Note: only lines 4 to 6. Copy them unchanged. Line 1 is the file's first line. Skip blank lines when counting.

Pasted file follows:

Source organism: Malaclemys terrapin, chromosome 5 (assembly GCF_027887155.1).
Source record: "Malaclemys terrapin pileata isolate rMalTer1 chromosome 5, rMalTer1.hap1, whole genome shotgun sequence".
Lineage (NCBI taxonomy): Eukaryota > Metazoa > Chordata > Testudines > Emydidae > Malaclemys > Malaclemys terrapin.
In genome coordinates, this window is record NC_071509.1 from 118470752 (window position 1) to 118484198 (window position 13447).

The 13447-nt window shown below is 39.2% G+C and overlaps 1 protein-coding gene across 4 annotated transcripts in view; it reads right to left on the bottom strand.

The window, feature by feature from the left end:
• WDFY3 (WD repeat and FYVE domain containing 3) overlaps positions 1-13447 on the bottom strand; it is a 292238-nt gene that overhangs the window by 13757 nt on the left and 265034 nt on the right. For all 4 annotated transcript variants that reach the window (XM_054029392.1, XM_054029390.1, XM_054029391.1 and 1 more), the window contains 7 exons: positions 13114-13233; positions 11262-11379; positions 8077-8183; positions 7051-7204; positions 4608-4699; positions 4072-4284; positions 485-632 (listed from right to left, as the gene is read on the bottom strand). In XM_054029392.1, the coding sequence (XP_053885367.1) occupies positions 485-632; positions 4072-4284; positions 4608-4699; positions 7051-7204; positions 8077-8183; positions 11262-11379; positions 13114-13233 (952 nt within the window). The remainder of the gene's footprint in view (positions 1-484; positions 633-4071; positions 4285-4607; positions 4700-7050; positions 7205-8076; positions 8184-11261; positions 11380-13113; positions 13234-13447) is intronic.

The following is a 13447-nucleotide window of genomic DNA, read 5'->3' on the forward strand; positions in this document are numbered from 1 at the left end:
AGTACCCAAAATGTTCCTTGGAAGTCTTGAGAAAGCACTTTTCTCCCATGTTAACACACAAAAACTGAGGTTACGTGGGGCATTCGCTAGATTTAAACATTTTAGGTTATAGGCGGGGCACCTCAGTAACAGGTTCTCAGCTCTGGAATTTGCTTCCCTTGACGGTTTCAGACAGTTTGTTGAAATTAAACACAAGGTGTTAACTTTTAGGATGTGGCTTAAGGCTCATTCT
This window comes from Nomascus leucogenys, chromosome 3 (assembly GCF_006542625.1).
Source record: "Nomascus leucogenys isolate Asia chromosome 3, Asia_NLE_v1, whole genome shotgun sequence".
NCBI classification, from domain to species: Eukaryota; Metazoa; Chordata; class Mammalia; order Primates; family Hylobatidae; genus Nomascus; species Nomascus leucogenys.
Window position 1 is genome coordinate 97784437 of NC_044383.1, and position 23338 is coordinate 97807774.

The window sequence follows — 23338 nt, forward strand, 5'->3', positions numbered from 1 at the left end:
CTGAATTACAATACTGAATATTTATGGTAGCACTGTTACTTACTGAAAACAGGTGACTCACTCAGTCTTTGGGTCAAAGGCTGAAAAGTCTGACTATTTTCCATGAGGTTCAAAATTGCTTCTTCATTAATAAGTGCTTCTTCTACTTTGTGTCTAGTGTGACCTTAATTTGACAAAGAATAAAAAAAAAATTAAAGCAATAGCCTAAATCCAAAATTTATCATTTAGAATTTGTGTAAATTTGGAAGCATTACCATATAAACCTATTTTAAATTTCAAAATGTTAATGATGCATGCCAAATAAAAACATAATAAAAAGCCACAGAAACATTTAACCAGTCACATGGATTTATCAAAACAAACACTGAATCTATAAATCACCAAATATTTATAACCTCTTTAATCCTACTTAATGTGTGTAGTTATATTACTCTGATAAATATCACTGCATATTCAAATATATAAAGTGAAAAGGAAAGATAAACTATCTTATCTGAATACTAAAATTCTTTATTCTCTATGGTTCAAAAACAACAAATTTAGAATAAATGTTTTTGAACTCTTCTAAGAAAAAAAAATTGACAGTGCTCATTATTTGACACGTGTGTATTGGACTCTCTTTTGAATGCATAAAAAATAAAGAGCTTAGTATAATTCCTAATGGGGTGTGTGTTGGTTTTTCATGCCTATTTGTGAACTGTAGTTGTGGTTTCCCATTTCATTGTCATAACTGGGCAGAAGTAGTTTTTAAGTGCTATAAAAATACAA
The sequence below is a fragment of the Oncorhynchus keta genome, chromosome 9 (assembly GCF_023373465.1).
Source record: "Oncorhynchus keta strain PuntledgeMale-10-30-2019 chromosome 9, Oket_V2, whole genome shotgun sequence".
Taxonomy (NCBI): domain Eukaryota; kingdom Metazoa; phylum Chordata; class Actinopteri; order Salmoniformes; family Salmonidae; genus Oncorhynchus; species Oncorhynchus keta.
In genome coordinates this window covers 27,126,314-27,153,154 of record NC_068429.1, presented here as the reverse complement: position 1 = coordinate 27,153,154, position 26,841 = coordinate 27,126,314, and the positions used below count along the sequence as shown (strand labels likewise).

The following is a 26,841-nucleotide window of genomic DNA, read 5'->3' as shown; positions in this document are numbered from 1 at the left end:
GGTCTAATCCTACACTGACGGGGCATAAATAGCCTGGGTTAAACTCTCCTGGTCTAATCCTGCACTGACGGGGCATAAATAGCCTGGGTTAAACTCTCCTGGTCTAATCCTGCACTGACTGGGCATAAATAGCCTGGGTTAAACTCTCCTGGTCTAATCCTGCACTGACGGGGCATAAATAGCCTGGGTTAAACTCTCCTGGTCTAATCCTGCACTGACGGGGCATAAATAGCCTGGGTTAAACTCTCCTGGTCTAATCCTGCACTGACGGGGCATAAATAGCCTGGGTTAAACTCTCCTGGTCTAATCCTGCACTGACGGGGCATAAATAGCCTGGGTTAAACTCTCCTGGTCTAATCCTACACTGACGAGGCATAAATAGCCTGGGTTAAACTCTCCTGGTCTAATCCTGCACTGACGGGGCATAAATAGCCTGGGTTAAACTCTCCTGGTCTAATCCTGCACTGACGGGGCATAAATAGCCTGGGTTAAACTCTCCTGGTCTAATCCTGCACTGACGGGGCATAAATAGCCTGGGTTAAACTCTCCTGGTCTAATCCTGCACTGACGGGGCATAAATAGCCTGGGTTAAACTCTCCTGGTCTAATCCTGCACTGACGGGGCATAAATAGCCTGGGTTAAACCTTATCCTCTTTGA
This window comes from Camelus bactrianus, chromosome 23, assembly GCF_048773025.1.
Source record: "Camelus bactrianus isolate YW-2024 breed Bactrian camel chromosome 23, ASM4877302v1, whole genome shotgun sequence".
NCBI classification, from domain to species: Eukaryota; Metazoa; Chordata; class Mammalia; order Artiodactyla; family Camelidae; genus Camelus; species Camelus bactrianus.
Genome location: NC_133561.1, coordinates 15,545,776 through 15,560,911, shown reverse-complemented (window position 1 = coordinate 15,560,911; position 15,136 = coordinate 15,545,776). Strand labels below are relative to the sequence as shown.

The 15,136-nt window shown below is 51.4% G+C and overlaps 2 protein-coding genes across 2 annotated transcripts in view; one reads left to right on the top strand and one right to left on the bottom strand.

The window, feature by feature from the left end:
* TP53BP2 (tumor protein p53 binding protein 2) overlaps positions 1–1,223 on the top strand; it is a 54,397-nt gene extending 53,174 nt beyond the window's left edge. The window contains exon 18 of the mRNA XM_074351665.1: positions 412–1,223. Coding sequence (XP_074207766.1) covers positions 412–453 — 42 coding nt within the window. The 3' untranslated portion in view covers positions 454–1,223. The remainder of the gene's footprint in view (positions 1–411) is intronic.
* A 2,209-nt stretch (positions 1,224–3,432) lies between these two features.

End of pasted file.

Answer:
In genome coordinates, this window is record NC_071509.1 from 118470752 (window position 1) to 118484198 (window position 13447).

The 13447-nt window shown below is 39.2% G+C and overlaps 1 protein-coding gene across 4 annotated transcripts in view; it reads right to left on the bottom strand.

The window, feature by feature from the left end: